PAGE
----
The report, released Tuesday, said government respect for religious freedom in China deteriorated in the past year as persecution of several groups of believers increased.
While finding that government supervision of religious activity was minimal in some regions, the study said Chinese officials in other regions ``imposed tight regulations, closed houses of worship and actively persecuted members of some unregistered religious groups.''
In 1998, Congress asked the State Department to submit annual reports on the state of international religious freedom. This is the second such report and covers the period July 1, 1999, to June 30, 2000.
``Much of the world's population lives in countries in which the right to religious freedom is restricted or prohibited,'' the report says.
The situation exists even though 144 countries belong to an international covenant that acknowledges the right of all citizens to religious freedom, the study said.
The report accuses Iraq of having conducted a ``brutal campaign of murder, summary execution and protracted arbitrary detention against religious leaders and adherents of the majority Shiite population.'' Security forces murdered senior Shiite clerics, desecrated mosques and holy sites, arrested tens of thousands of Shiites and forcibly prevents Shiites from practicing their form of Islam, the study said.
In Afghanistan, the report said the Taliban government, which rules most of the country, has engaged in persecution and killing, particularly against the Shiite minority. ``The Taliban enforced its strict interpretation of Islamic Shari'a law, and, according to reports, public executions, floggings and amputations took place weekly against those who violated the law.''
The criticism of China comes at a politically sensitive time, with Congress due to vote this month on legislation to provide permanent normal trade relations with China. It would eliminate annual congressional reviews that linked normal trade ties with China's human rights performance.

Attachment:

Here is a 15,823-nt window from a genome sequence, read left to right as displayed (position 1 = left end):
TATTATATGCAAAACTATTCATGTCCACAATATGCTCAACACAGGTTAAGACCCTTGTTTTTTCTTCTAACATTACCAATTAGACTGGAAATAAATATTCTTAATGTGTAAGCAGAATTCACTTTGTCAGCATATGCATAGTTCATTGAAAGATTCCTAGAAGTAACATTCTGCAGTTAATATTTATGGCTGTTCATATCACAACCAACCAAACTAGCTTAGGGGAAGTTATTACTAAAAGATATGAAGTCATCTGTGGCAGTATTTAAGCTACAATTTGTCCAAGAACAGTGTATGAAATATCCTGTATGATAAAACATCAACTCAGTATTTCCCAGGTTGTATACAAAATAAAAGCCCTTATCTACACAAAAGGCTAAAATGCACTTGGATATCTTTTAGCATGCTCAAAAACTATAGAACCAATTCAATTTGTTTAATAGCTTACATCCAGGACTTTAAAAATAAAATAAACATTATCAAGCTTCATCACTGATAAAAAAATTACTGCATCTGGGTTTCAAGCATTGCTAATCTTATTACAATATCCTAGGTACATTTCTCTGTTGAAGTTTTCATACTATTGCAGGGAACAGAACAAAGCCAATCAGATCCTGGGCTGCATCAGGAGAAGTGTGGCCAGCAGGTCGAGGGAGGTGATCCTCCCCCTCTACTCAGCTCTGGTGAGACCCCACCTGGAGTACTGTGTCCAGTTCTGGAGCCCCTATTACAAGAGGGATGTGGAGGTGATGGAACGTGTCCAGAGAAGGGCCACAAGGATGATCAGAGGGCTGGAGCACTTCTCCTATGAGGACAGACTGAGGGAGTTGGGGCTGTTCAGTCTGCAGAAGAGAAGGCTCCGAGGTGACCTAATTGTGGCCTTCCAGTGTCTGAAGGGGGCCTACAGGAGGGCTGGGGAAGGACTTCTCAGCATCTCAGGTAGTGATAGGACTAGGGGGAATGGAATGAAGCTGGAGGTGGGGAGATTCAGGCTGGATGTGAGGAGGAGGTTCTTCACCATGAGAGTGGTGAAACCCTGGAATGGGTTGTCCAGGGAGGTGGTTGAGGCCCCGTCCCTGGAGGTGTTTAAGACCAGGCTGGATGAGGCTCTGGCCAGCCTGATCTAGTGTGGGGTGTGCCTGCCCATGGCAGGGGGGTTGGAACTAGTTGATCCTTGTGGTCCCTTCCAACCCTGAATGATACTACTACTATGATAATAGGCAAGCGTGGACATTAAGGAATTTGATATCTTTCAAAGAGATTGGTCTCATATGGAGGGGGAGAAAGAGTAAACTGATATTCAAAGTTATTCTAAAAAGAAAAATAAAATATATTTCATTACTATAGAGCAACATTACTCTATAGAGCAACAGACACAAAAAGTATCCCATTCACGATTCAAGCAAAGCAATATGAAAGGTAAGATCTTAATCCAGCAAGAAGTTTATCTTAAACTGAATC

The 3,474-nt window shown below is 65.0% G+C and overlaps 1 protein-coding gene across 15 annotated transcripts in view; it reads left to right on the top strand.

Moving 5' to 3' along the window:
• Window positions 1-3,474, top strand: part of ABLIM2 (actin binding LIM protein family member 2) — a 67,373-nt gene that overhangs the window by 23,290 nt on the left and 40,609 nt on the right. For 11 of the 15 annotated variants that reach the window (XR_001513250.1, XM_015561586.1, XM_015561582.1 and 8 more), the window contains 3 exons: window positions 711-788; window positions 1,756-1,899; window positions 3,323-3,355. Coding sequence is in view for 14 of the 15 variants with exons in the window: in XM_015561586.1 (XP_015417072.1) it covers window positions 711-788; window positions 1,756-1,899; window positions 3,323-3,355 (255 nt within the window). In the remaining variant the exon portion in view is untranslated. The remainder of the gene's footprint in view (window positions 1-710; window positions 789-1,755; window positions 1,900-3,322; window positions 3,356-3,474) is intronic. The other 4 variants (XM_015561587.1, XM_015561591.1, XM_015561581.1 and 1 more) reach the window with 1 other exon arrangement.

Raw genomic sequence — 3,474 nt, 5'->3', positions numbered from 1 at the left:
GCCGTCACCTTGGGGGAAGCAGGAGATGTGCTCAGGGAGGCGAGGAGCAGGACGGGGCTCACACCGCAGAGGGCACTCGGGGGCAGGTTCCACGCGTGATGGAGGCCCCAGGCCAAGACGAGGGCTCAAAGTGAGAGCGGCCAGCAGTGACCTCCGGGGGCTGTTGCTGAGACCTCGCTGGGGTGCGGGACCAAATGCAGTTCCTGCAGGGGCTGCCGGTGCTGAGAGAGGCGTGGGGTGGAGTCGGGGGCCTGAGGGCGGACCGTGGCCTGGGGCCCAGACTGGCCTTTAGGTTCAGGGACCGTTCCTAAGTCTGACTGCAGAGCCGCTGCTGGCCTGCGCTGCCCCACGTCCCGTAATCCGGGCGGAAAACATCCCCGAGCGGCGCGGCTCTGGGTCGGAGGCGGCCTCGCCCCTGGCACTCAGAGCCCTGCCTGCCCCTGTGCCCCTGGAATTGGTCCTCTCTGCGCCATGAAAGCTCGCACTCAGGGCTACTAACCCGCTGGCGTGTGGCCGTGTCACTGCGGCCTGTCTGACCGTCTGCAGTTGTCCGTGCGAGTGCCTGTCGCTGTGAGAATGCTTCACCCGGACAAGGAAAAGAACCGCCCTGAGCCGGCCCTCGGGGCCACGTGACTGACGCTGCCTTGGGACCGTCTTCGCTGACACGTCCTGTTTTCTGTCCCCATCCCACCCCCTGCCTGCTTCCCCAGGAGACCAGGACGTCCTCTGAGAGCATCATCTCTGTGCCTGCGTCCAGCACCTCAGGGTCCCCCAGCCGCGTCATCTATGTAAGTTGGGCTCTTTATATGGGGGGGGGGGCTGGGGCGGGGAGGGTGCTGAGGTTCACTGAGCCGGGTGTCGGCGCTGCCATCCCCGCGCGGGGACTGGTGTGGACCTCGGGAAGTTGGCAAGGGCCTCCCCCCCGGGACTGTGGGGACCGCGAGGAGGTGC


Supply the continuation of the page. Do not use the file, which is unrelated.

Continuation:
The criticism of China's record on religious freedom is not new. Last October, China was among five countries described by Secretary of State Madeleine Albright as being ``particularly severe'' violators of human rights.
Tuesday's report said persecuted groups in China were subject to ``harassment, extortion, prolonged detention, physical abuse and incarceration in prison or in `re-education through labor' camps.''
``There were credible reports of religious detainees being beaten and tortured,'' the report said.
Highlights from the report on other countries:
Myanmar, also known as Burma: The government continued to repress systematically members of both minority faiths and the majority Buddhist population. ``Buddhist monks who promoted human and political rights were arrested, and some Buddhist monasteries were destroyed. Government security forces frequently employed coercion to induce Christian members of the Chin ethnic minority to convert to Buddhism.''
The report also found varying degrees of repression in communist countries such as Cuba, North Korea and Vietnam. It found similar problems in Islamic countries, including Saudi Arabia, Egypt, Pakistan and Sudan. Meanwhile, the Arab Muslim and Christian population in Israel was subjected to ``various forms of discrimination.''
The study concluded that ``significant improvements'' have occurred in Azerbaijan and Laos. In Azerbaijan, the report traced the changed situation to a presidential pledge last November to improve the status of religious minorities.
In Laos, the government released in mid-June a large number of Christians who had been imprisoned because of their faith, the report said.
It added that there were noteworthy improvements in 31 other countries.